Empowering places for civic renewal
Author: Jack Airey |
Empowering places for civic renewal
The question of how adult social care funding is put on a sustainable footing helped to define the 2017 General Election. Along with the NHS, it has become an issue totemic of wider choices around public spending and their impact on local services. Yet the long shadow of social care funding in the public and political domain hides a wider truth. Compared to other parts of the local state, social care funding has not been the epicentre of austerity. It has been relatively protected, with other services facing the most drastic spending reductions. They are services with fewer statutory responsibilities, like potholes, libraries and bins, but which people want and value no less.
Coupled with the recent reduction in the size of the state has been a creeping distrust in its efficacy. Although trust in central government has always been low, in recent years it has plunged to new depths. Breakdowns between election promises and governing realities have tainted political discourse. Not a month seems to pass without calls to ‘take the politics out of’ how one service or another is funded.
Both these trends are tugging at the fabric of civil society. For many, the services and assets that enrich life at the community level are being diminished. And yet there appears to be no situation in the near future where this is stopped or reversed. It is our opinion that this situation is unreflective of the nation and places that make it. The Brexit vote is often said to have shown a nation divided, but the campaign also demonstrated the importance of properly-funded public services to all.
It is our view the nation is a generous one, it just won’t always be directed to the nation or through the state. However global markets for labour, capital and culture may be, the desire to belong and contribute towards a place and wider community still holds strong. In the words of Edmund Burke, “To be attached to the subdivision, to love the little platoon we belong to in society, is the first principle (the germ as it were) of public affections. It is the first link in the series by which we proceed towards a love to our country and to mankind.”
Research for this report shows there is a gap between what people are willing to contribute towards funding local services and what they provide now. In this report we have defined this as goodwill. With extensive public polling, we have looked at the extent and shape of this gap, as well as how it can be monetised.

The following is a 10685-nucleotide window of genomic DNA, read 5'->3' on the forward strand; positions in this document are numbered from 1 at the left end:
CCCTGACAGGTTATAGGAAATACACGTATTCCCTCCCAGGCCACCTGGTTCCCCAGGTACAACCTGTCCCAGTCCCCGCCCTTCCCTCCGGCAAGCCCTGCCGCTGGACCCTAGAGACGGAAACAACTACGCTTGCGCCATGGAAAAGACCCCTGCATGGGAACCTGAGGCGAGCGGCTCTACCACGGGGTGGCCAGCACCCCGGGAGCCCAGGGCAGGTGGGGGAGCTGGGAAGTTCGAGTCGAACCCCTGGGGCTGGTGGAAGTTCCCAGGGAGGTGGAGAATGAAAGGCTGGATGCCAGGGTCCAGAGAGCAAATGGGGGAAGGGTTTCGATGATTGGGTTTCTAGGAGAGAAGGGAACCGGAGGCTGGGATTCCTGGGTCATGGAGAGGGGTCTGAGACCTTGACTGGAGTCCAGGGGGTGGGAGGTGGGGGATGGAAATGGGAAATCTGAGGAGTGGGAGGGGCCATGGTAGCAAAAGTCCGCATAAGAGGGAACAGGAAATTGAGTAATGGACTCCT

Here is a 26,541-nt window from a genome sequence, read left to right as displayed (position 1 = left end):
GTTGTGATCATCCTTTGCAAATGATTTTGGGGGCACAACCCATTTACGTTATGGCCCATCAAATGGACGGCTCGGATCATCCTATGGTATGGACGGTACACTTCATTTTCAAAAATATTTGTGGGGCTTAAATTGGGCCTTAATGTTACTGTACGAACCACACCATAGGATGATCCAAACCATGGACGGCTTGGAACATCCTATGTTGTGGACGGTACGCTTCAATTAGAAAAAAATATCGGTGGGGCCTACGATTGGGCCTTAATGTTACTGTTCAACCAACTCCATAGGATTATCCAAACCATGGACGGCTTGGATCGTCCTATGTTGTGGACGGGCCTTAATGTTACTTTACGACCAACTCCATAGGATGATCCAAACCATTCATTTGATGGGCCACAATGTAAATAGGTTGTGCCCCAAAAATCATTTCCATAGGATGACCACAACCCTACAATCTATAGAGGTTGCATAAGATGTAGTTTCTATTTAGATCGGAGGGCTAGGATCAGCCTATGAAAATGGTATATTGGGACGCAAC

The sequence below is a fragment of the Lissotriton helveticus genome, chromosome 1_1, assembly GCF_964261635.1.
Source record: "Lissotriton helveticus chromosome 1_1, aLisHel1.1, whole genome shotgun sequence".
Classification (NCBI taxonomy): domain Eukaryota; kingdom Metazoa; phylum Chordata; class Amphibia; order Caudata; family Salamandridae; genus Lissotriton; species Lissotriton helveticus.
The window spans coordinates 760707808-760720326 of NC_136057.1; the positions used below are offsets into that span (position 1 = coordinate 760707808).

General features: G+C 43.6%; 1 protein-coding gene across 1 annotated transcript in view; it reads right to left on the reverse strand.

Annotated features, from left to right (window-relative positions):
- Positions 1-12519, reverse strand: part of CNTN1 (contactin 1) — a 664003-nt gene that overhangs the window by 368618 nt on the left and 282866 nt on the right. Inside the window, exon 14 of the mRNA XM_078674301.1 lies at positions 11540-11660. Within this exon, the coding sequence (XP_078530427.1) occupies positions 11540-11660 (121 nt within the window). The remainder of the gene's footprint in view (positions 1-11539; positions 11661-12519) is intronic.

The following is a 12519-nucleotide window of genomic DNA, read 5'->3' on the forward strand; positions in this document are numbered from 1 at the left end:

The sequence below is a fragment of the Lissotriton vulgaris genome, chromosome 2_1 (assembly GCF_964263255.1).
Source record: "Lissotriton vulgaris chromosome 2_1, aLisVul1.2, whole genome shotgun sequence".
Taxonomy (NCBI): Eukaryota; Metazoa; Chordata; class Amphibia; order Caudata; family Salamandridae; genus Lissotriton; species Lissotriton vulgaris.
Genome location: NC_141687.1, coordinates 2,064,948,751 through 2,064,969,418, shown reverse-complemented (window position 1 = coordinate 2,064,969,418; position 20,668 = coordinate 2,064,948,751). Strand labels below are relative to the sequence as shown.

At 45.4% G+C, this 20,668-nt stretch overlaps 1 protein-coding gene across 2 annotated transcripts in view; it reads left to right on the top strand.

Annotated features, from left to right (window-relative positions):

Our analysis shows people are willing to contribute more to their ‘little platoon’ when they know what it is spent on. As illustrated by the charts below, whether through extra payments in tax per month, or voluntarily via a one-off levy, there is a great deal of goodwill towards services like police and health; and issues like helping older people to live independently and supporting homeless people. This support is national, however goodwill looks different across the country. London and the East Midlands are the most willing to pay more, but certain services and issues seem especially important in some areas. Services for the lonely in Yorkshire and the Humber. Bin collection and recycling in the North West.
To engender local patriotism and enable a new programme of civic renewal, places should be empowered to monetise goodwill. This should involve three things.
Extending hypothecated local taxation:
- Government should relax its capping of council tax increases. Instead, the Secretary of State should set no cap at all, only an expectation that increases are tied to specific services and issues that reflect local public will. The Secretary of State should also consider setting different thresholds by service-need grounds or a willingness to contribute more.
- The GLA, mayoral combined authorities, county councils, local authorities and town and parish councils should be encouraged to explore the possibilities of levying hypothecated taxes and levies at the local level. We have identified services and issues that are likely to carry public support using the public polling conducted for the report. However, local areas and their leaders will know best which services and issues need funding most.
Providing citizens a more direct role in budget setting and priorities:
- Local authorities should use council tax administration forms to provide citizens with the opportunity to direct new and existing funding in line with their priorities. Billing authorities should consider the following options:
- Provide residents with the opportunity to direct up to twenty percent of total revenue raised to specific services and for achieving certain outcomes.
- Include the voluntary option to pay higher funding directed to specific services and issues, on top of the core bill. Billing authorities should limit the number of issues to pay for.
- Allow residents the opportunity to vote on specific spending packages. This would need to align with local elections.
Increasing contributions in the community and outside the formal bounds of the state:
- Local authorities should further integrate crowdfunding platforms, asset transfers and community share models with their community development plans. Each campaign should be tied to specific community renewal projects.
- Using their procurement, franchising and planning powers, local authorities should introduce contactless donation points in town and city centres. Donations should be tied to specific projects and issues, either via charities or other community organisations.